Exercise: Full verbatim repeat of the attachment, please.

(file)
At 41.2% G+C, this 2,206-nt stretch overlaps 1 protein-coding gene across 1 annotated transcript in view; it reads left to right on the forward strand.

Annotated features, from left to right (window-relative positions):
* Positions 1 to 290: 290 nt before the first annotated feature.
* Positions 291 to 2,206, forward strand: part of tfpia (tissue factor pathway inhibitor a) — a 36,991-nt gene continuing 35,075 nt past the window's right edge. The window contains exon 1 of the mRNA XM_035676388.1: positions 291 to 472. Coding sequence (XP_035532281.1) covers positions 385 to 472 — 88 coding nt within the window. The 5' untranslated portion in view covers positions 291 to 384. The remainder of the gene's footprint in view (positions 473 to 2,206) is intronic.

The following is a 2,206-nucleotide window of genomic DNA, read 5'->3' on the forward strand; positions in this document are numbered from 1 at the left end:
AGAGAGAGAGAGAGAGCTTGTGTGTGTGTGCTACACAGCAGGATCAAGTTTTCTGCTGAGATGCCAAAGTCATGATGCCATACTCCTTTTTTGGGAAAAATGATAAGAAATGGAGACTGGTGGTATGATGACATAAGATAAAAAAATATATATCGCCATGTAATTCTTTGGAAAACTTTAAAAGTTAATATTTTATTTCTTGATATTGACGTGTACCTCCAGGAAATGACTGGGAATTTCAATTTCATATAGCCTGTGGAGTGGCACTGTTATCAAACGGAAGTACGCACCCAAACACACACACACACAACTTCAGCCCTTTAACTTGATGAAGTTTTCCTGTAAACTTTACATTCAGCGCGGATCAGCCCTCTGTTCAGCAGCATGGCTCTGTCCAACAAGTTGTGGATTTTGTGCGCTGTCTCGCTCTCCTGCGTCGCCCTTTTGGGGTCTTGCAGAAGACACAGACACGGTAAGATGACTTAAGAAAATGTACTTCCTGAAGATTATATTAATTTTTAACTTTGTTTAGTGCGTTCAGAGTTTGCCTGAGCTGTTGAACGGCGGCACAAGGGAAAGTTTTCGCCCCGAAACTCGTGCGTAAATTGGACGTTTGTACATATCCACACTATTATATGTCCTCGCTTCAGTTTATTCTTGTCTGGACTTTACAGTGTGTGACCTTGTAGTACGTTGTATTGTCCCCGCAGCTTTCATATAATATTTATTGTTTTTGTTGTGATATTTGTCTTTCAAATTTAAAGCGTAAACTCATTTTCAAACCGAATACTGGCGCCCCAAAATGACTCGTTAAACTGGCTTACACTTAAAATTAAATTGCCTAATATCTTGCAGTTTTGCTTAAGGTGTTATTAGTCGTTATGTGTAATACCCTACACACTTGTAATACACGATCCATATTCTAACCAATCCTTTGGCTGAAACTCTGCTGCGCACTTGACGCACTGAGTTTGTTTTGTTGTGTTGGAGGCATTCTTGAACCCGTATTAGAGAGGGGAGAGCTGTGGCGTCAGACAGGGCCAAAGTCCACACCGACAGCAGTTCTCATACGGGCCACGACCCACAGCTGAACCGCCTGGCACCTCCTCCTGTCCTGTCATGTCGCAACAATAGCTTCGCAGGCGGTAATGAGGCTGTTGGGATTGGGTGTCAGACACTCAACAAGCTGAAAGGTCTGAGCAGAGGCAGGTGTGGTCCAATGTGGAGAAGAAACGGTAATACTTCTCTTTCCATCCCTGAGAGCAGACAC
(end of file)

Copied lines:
At 41.2% G+C, this 2,206-nt stretch overlaps 1 protein-coding gene across 1 annotated transcript in view; it reads left to right on the forward strand.

Annotated features, from left to right (window-relative positions):
* Positions 1 to 290: 290 nt before the first annotated feature.
* Positions 291 to 2,206, forward strand: part of tfpia (tissue factor pathway inhibitor a) — a 36,991-nt gene continuing 35,075 nt past the window's right edge. The window contains exon 1 of the mRNA XM_035676388.1: positions 291 to 472. Coding sequence (XP_035532281.1) covers positions 385 to 472 — 88 coding nt within the window. The 5' untranslated portion in view covers positions 291 to 384. The remainder of the gene's footprint in view (positions 473 to 2,206) is intronic.

The following is a 2,206-nucleotide window of genomic DNA, read 5'->3' on the forward strand; positions in this document are numbered from 1 at the left end:
AGAGAGAGAGAGAGAGCTTGTGTGTGTGTGCTACACAGCAGGATCAAGTTTTCTGCTGAGATGCCAAAGTCATGATGCCATACTCCTTTTTTGGGAAAAATGATAAGAAATGGAGACTGGTGGTATGATGACATAAGATAAAAAAATATATATCGCCATGTAATTCTTTGGAAAACTTTAAAAGTTAATATTTTATTTCTTGATATTGACGTGTACCTCCAGGAAATGACTGGGAATTTCAATTTCATATAGCCTGTGGAGTGGCACTGTTATCAAACGGAAGTACGCACCCAAACACACACACACACAACTTCAGCCCTTTAACTTGATGAAGTTTTCCTGTAAACTTTACATTCAGCGCGGATCAGCCCTCTGTTCAGCAGCATGGCTCTGTCCAACAAGTTGTGGATTTTGTGCGCTGTCTCGCTCTCCTGCGTCGCCCTTTTGGGGTCTTGCAGAAGACACAGACACGGTAAGATGACTTAAGAAAATGTACTTCCTGAAGATTATATTAATTTTTAACTTTGTTTAGTGCGTTCAGAGTTTGCCTGAGCTGTTGAACGGCGGCACAAGGGAAAGTTTTCGCCCCGAAACTCGTGCGTAAATTGGACGTTTGTACATATCCACACTATTATATGTCCTCGCTTCAGTTTATTCTTGTCTGGACTTTACAGTGTGTGACCTTGTAGTACGTTGTATTGTCCCCGCAGCTTTCATATAATATTTATTGTTTTTGTTGTGATATTTGTCTTTCAAATTTAAAGCGTAAACTCATTTTCAAACCGAATACTGGCGCCCCAAAATGACTCGTTAAACTGGCTTACACTTAAAATTAAATTGCCTAATATCTTGCAGTTTTGCTTAAGGTGTTATTAGTCGTTATGTGTAATACCCTACACACTTGTAATACACGATCCATATTCTAACCAATCCTTTGGCTGAAACTCTGCTGCGCACTTGACGCACTGAGTTTGTTTTGTTGTGTTGGAGGCATTCTTGAACCCGTATTAGAGAGGGGAGAGCTGTGGCGTCAGACAGGGCCAAAGTCCACACCGACAGCAGTTCTCATACGGGCCACGACCCACAGCTGAACCGCCTGGCACCTCCTCCTGTCCTGTCATGTCGCAACAATAGCTTCGCAGGCGGTAATGAGGCTGTTGGGATTGGGTGTCAGACACTCAACAAGCTGAAAGGTCTGAGCAGAGGCAGGTGTGGTCCAATGTGGAGAAGAAACGGTAATACTTCTCTTTCCATCCCTGAGAGCAGACAC